Shanghai in Lockdown, Residents Suffer Food Shortages and Soaring Prices

Shanghai in Lockdown, Residents Suffer Food Shortages and Soaring Prices
Deliverymen wearing protective suits with bags of food at the gate of a residential community in Shanghai, China, Monday, April 11, 2022. (AP Photo)
Luo Ya

Shanghai residents are running short on provisions in the lockdown. Residents told the Chinese Epoch Times that they are facing a food crisis.

The citywide lockdown started on April 1, after a partial lockdown began in the east side of the city on March 28.
Shanghai residents seek ways to expose the current situation inside Shanghai through online videos. One video shows the exorbitant prices of produce, such as oranges at $2.96 each, strawberries at $7.68 a pint; and an order of 4 lettuce, 4 cucumbers, 4 loofahs, 3 potatoes, and 14 duck eggs at a cost of $25.14, which the netizen split with his daughter.
There is also a video exposing how the local neighborhood committee failed to distribute relief goods and left them sitting and rotting, meanwhile the residents were banned from doing online group buying.

Chaos in Distribution of Disaster Relief Food Supplies

Ms. Shen, a resident at the Jing'an District, had stocked up with food that she thought would sustain her through the lockdown.

She did not expect the lockdown would be longer than two weeks, “I thought the lockdown would end on the 4,” she said. As for the provisions distributed by the government, “There’s only 5.5 pounds of rice. How long can it last?”

She said that relief materials, such as meat and veggies delivered from outside Shanghai, were either stranded on the roads due to the strict lockdown policy or abandoned on site. “I have seen foods go directly into dump trucks once they were unloaded; but, those veggies looked fine to me,” she said, and “I don’t understand why they would not give it to us.”

On April 14, Shen told the Chinese Epoch Times that she’s learned that Shanghai actually sold the donated relief goods to the residents in lockdown.

Recently, an online video showed a quantity of materials arriving at a community being announced as “group buying goods;” a netizen questioned an on site staff why the packages were labeled “Relief Goods to Shanghai from Jianhu County,” and why the labels were being removed at the site. The staffer said she knew nothing about it.

Regarding this video and the many subsequent complaints online, Shanghai officials released a rumor clarification on April 10 saying that people misinterpret the labels “supporting goods” as “relief goods.” Attached to the clarification was a document from Jianhu County Agricultural Bureau dated on April 9 stating “among the goods of the two train cargos from Jianhu County, only 10 tons of cabbage belonged to donated produce from Jianhu government, the rest were delivered from a local producer for sale.”

Shen said that people are now aware of what the officials are doing, “It used to be petitioners suffering from the injustice; now the entire population has recognized their conduct, from Shanghai to the nation,” she said.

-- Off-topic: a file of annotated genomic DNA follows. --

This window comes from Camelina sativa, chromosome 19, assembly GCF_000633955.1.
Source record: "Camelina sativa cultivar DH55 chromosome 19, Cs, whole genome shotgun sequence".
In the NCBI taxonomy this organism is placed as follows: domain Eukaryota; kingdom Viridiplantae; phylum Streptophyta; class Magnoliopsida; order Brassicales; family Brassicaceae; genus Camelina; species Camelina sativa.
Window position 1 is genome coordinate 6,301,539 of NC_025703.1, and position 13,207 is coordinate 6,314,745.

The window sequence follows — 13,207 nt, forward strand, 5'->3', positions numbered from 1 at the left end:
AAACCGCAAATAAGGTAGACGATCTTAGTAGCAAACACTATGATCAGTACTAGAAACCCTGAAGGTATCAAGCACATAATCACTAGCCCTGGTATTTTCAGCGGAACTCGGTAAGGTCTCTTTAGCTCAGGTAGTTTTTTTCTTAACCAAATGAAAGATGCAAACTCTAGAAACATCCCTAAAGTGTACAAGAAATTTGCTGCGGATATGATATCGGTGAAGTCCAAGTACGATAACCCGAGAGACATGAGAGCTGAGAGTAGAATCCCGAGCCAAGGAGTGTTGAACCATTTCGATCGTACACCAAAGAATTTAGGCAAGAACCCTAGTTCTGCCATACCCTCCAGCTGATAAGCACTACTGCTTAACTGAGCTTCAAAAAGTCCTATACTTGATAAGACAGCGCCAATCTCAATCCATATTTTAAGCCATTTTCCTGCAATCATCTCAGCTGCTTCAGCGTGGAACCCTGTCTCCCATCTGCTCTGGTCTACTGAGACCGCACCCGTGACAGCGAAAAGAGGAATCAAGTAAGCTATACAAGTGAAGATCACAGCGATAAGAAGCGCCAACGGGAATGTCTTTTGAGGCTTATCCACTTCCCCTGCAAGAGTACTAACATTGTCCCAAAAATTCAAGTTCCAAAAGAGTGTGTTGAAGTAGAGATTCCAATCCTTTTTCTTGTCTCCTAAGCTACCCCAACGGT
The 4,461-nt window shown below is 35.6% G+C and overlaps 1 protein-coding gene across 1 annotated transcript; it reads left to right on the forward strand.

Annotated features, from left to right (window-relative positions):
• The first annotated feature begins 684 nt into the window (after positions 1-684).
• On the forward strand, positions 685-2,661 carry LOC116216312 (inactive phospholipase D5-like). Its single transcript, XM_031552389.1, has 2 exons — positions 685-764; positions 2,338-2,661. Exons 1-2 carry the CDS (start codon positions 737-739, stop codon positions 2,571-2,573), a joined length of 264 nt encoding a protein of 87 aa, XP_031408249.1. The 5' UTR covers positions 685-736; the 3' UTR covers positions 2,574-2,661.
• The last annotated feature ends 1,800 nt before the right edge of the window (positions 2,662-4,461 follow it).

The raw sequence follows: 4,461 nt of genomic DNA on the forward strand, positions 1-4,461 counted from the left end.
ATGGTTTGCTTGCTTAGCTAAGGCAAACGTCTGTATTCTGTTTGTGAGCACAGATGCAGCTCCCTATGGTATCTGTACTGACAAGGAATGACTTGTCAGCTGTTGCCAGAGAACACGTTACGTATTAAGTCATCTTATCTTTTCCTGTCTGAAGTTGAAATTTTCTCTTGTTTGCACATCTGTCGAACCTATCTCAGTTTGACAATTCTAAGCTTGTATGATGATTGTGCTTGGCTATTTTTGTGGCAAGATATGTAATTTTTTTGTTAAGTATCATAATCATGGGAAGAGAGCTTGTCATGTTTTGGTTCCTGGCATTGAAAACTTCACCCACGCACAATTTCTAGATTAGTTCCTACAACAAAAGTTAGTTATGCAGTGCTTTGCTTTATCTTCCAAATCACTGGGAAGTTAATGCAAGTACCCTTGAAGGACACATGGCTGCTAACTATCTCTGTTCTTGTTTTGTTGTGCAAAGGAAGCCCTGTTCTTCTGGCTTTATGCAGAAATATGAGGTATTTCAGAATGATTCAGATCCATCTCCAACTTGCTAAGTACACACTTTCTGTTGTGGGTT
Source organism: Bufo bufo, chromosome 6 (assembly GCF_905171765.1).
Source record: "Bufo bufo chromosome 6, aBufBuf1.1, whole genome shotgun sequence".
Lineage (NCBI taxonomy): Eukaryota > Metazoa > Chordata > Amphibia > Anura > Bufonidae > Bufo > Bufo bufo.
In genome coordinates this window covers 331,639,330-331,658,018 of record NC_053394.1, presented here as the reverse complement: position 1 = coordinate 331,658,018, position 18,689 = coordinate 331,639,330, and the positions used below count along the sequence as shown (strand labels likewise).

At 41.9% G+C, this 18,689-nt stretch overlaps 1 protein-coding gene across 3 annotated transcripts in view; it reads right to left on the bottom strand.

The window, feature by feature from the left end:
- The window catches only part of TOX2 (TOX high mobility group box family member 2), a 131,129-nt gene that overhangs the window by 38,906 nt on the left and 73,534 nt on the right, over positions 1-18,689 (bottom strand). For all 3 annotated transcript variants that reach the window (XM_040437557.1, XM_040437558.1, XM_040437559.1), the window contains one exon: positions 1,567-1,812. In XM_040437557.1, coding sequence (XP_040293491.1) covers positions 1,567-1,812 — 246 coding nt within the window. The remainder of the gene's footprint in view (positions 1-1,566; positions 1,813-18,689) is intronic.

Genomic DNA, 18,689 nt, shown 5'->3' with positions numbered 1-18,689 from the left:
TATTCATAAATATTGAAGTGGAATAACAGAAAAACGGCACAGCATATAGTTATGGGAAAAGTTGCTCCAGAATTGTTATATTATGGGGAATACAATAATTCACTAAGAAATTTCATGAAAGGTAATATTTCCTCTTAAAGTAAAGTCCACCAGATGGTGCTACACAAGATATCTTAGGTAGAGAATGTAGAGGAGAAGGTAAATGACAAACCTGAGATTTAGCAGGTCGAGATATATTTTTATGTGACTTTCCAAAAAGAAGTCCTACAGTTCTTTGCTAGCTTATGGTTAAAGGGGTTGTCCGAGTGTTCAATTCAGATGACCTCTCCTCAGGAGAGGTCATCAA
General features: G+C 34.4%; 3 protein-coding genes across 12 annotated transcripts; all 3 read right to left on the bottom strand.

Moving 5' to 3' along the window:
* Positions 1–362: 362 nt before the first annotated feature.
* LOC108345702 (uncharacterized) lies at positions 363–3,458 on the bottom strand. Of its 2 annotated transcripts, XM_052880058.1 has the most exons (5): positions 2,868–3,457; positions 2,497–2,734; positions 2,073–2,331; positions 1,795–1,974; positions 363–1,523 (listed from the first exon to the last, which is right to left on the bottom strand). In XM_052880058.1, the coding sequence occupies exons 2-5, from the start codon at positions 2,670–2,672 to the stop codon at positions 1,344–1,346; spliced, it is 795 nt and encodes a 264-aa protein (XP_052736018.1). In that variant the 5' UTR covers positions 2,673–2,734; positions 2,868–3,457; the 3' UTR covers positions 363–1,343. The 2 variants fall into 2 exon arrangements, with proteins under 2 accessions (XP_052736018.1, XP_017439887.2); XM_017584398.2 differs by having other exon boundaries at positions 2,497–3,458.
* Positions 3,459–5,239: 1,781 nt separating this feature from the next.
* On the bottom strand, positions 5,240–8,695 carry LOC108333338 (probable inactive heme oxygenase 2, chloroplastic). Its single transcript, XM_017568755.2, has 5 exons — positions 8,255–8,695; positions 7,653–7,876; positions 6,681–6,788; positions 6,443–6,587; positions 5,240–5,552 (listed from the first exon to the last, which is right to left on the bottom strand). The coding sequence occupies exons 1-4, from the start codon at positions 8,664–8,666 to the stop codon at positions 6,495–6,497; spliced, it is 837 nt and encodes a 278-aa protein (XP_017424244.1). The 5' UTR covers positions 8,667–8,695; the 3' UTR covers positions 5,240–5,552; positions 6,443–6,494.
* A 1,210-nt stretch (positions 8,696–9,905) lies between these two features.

Stranded lorry drivers line up for nucleic acid testing at a parking lot, following a lockdown in Tangshan, Hebei province, China March 26, 2022. (China Daily via Reuters)
Stranded lorry drivers line up for nucleic acid testing at a parking lot, following a lockdown in Tangshan, Hebei province, China March 26, 2022. (China Daily via Reuters)

Insufficient Rations and Discrimination of Non-Permanent Residents

Ms. Chen, a resident of Puxi, Shanghai, told the Chinese Epoch Times on April 13 that the rations provided by the government were far from enough.

She said the rations were given per household, not on number of people in the family. “A household of three would receive the same amount as a household of one.”

Her son is away on a business trip and so she’s home alone, “otherwise, there would not have been enough for two people,” she said.

The food prices have markedly increased. Using eggs as an example, she said the price has gone up from about $1 per pound in February to more than $2 now.

She said, that elderly people who live on subsistence allowances and know nothing about WeChat or cell phones, aren’t able to buy anything.

According to Chen, groceries are only available online; the supermarket across the street offered an online purchasing platform. Every morning, ordering through online group buying is extremely difficult, the variety and quantity are so limited that it’s gone the moment it’s posted. “If you don’t live in the neighborhood, they won’t even deliver it,” she said.

A local supermarket in Chongming District was investigated for selling a pack of veggies for $43.93. It contained 10 varieties of veggies at a total weight of 11 pounds, Beijing News reported on April 14. Chinese netizens indicated that’s actually about market price in Shanghai now. More netizens were concerned that even the high-priced veggies weren’t available, and commented, “The authorities should also safeguard the availability of supplies.”

According to the regime’s mouthpiece CNR (China National Radio) report, Shanghai’s Civil Affairs Bureau introduced a one-time subsidy for local elderly on April 15. However, it’s only available to those in extreme difficulty in lockdown and have valid Shanghai household registration.

With regard to the latest one-time subsidy, netizens criticized, “Is the subsidy a solution to the soaring price of produce?” “Are we supposed to do grocery shopping one time only?” “It’s discrmination against those who have no Shanghai household registration.”

A netizen wrote: “I have not starved to death only because I engaged in the online panic buying every day.”

Interviewees have been given pseudonyms to prevent reprisal from the regime.

Mary Hong contributed to this report.